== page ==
The Law Offices of William S. Dunlevy
Serving clients in Camarillo, Thousand Oaks and the surrounding areas of California
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June 2017 Archives

California estate planning mistakes can undo good intentions

Making plans for the ultimate future is not an easy step to take. It requires a certain emotional preparation to be clear and prudent about those critical decisions. Estate planning includes many factors beyond distributing one's assets, and those in California who are considering making these plans certainly wish to avoid mistakes that could hinder the accomplishment of their goals.

Estate planning for retirement may avoid devastating problems

In California, one of the greatest fears that people have about retirement is that their money will run out far sooner than expected. That can cause a person to face unwanted poverty head-on and to struggle excessively instead of enjoying life in one's golden years. The remedy against such a fate is to retain an estate planning attorney and a financial adviser or CPA to put a strong plan into effect. These professionals will work in tandem to set up a solid plan that will accommodate various factual possibilities in one's later years.

Choosing the right person to administer your estate

It's an activity that most of us avoid--sometimes even putting it off until it is too late. Planning for our eventual passing is not something that is high on our list of things to do. But not planning can leave family scrambling after you are gone. One of the kindest things you can do for those you love is take the time to prepare end of life documents such as a health care directive, trust and will.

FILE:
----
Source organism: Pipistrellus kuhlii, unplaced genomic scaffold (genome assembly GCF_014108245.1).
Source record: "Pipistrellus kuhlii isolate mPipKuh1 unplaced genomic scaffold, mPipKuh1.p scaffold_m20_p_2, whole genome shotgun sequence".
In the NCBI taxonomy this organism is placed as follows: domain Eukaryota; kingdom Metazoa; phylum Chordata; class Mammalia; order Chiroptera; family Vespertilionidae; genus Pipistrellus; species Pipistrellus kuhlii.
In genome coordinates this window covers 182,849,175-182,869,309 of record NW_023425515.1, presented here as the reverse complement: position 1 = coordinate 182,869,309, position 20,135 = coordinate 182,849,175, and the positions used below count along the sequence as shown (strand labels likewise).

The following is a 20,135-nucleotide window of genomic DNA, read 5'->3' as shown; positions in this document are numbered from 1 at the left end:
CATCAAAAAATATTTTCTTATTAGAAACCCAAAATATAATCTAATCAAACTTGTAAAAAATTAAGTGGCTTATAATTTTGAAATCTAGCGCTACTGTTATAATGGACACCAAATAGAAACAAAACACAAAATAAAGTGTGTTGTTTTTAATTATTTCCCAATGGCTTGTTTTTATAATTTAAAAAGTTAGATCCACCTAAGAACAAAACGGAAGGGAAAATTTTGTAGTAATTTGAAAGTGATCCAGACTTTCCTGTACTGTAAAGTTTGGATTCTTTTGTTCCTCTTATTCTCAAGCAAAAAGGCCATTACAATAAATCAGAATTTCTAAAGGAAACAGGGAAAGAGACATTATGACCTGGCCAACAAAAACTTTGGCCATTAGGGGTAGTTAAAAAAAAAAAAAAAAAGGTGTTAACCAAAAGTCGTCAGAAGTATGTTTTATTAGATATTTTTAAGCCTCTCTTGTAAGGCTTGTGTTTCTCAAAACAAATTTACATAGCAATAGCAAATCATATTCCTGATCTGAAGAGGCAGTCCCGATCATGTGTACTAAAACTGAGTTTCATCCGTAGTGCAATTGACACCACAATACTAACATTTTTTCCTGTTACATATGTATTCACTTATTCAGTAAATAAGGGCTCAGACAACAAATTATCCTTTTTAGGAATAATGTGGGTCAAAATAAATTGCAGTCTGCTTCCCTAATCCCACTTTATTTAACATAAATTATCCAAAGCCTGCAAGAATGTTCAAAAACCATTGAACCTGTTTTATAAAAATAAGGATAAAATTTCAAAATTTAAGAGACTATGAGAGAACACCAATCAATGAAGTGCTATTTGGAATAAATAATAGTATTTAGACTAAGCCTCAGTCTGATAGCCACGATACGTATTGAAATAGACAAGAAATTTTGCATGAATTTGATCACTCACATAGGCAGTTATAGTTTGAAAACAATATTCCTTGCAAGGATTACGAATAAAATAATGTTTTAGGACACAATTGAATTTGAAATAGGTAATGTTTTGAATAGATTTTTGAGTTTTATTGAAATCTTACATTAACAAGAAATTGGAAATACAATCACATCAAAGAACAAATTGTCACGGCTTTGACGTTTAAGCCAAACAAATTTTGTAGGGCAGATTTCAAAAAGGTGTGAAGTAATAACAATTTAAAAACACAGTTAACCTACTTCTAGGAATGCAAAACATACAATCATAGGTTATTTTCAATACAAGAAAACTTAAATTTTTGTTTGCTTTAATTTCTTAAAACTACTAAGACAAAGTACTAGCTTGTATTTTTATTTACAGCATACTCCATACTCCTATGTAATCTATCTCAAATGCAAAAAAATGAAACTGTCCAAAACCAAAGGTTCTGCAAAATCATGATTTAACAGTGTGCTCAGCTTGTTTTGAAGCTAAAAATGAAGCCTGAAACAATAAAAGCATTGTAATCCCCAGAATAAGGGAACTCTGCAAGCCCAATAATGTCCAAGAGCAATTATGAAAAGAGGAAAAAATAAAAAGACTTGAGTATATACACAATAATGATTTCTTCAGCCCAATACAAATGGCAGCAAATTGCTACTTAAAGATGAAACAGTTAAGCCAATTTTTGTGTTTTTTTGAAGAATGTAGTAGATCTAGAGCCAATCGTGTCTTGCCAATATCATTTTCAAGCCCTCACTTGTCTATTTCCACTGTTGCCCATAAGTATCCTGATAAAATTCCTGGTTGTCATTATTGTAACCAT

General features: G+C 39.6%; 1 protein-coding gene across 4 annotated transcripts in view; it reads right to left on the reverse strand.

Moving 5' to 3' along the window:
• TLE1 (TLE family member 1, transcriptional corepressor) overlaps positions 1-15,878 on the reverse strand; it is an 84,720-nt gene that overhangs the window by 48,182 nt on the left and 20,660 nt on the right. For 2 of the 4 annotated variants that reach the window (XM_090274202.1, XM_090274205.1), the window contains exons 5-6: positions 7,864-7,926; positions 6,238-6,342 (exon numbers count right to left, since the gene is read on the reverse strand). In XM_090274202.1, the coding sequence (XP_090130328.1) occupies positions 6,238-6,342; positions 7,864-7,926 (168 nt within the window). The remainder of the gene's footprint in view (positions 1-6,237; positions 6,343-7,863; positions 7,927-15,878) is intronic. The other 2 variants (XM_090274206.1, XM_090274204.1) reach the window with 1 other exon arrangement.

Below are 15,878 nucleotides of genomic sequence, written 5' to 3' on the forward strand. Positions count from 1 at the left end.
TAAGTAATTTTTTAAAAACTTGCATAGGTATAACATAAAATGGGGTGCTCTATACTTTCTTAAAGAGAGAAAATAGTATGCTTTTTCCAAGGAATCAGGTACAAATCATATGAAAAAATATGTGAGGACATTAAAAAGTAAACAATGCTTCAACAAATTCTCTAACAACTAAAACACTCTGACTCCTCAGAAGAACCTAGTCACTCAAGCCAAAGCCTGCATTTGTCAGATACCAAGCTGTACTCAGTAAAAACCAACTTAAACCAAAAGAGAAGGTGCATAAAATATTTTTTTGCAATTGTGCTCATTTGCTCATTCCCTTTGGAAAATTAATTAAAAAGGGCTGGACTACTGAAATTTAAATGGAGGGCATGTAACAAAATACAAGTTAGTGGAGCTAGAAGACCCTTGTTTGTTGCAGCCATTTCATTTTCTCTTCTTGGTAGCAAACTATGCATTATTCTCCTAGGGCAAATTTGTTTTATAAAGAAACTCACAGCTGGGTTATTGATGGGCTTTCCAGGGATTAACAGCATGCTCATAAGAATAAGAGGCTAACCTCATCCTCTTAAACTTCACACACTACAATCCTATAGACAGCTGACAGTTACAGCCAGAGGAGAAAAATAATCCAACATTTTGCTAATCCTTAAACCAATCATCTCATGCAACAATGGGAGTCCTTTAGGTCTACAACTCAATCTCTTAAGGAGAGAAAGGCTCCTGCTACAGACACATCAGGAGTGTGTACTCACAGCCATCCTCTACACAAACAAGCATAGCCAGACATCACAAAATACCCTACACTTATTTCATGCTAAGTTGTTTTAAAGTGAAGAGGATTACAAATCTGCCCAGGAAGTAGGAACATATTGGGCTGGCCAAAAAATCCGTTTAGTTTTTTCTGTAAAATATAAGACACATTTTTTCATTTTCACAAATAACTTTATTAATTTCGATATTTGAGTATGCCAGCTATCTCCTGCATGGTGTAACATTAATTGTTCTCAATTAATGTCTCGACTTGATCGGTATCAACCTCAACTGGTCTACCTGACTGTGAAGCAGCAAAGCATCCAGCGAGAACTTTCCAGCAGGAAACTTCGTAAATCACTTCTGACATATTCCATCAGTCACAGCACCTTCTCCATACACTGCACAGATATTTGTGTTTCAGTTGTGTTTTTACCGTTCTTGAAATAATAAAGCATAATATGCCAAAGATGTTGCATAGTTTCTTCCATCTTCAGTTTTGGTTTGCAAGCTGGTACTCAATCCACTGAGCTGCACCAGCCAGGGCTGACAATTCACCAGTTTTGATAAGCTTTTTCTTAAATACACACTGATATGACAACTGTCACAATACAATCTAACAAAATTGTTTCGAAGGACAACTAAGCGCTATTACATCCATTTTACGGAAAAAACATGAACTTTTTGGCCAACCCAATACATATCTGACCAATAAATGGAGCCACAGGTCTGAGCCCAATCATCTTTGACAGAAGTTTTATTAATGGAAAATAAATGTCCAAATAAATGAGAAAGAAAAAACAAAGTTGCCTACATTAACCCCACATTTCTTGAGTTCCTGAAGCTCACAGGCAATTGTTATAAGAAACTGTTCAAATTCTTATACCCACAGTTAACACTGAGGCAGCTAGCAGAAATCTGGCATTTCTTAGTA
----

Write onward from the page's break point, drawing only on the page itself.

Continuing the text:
Estate planning may require only a few basic documents

California law regarding estate planning and the administration of estates follows the same general framework and principles that apply in all other states. Each state has its own little twists and turns, however, making it advisable to begin and maintain one's estate plan in cooperation with an estate planning law firm in one's own state. The process involves making legal documents that become effective on one's death, and also in the event of incompetence, to handle one's financial affairs during life.